Controversy has broken out over the government’s plans to allow shops to stay open for longer on Sunday during the Olympics, so that spectators can boost the economy while they are there. This move has reopened the question of Sunday shopping hours. I was moved to write this blog by seeing two letters in the newspapers, one expressing concern that shopworkers would not have time to go to church before work if Sunday shopping hours were extended, and the other pointing out the selectivity of the concerns – that is, we all want and expect hospitals, pubs, transport etc. to be available on Sunday, all day long, so why not shopping? I agree with this. There is an element of snobbery about the objections and also some sexism.
First the snobbery. We do indeed all take it for granted that on Sunday the electricity is on, the water and gas flow, and that emergency services, such as police and ambulances will be there to assist us if necessary. We want to go to the cinema, restaurants, the park, concerts, the pub, the gym and the garage as on every other day. So what is the problem about shopping? It seems to centre on a view of the family as gathered together all day Sunday after church, and workers having a day of rest. Whether one likes it or not, churchgoing is less than universal, and families can gather, if they wish to, on any day of the week that suits them. Workers may take a different day off. In fact, it seems from my observations, that families are often together enjoying a day out shopping on Sunday, the only day when they can go together to choose a major item.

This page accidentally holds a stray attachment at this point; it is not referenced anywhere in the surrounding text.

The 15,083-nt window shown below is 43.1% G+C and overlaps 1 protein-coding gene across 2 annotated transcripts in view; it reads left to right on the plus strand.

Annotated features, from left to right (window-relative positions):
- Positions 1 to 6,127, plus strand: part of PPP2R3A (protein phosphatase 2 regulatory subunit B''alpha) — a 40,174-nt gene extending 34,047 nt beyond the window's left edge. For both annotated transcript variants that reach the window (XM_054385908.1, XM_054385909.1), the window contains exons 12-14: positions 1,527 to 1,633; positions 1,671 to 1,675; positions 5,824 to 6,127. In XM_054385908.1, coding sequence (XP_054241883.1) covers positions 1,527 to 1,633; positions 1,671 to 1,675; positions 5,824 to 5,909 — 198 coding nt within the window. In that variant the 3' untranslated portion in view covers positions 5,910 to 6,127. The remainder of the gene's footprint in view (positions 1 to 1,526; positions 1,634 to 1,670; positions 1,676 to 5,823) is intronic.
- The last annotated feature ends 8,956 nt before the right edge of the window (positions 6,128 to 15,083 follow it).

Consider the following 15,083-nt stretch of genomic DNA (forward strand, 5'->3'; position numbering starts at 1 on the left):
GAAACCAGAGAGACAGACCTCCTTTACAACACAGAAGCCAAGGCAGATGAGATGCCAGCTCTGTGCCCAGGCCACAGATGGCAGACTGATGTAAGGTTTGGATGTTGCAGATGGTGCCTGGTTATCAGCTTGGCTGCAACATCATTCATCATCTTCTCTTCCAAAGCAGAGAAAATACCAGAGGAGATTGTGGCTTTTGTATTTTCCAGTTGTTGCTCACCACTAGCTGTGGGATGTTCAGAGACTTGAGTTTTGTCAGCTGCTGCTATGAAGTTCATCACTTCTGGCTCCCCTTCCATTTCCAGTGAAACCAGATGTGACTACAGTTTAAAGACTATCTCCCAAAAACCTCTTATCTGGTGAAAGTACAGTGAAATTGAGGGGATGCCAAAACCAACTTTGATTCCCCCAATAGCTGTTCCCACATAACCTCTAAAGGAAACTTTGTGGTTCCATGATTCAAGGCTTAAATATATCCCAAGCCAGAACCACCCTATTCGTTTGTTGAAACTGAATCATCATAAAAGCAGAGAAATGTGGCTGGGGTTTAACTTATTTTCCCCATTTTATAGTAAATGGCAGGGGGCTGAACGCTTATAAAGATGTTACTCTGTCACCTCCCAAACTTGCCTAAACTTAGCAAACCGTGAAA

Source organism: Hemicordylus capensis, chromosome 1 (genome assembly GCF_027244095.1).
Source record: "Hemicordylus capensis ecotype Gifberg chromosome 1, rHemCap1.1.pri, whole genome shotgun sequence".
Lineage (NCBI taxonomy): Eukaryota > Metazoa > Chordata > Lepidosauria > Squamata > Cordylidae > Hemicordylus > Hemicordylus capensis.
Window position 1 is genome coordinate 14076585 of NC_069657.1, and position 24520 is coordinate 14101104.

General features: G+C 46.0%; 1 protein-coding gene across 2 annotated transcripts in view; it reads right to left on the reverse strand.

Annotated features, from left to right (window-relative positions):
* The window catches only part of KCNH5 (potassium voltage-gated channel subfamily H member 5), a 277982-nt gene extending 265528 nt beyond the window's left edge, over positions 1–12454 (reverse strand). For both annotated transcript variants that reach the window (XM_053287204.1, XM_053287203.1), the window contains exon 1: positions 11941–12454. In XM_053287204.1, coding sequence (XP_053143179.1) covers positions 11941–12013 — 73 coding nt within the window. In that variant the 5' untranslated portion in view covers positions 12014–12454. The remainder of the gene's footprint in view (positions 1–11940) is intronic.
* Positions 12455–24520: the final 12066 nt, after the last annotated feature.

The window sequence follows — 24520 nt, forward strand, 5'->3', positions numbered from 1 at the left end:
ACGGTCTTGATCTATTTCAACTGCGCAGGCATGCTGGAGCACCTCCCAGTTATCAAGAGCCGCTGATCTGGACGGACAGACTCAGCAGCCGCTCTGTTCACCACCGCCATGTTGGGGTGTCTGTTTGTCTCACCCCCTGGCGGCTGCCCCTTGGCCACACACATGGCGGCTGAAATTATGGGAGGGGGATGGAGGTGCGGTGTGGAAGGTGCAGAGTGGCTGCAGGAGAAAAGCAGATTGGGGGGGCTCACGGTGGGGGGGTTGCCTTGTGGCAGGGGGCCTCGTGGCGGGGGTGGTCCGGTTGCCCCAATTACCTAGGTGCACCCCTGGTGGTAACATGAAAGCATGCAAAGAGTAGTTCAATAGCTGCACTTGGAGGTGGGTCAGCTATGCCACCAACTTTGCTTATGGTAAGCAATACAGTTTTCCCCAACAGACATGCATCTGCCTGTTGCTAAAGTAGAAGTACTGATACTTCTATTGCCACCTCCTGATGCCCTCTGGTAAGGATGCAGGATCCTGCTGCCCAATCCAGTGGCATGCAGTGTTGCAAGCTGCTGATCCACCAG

The sexism in this is that objections to longer Sunday opening hours appear to come in the most from men. They are quite happy to have the pub, sport and the garage on Sunday as usual, but I suppose don’t want their wives out when they might be required at home to make lunch. Cooking, visiting relatives, laundry and childcare are all taken for granted on Sundays. Wouldn’t it be wonderful if all women downed tools at home on Sunday on the ground that it was a day of rest? What working women want is a day when they can catch up with the shopping and other tasks impossible to perform during the working week – shopping number one, preferably with another family member; and if only hairdressers and dry cleaners and post offices were open too, one might manage a more stressfree week in general. Here’s to the success of the longer Sunday opening hours!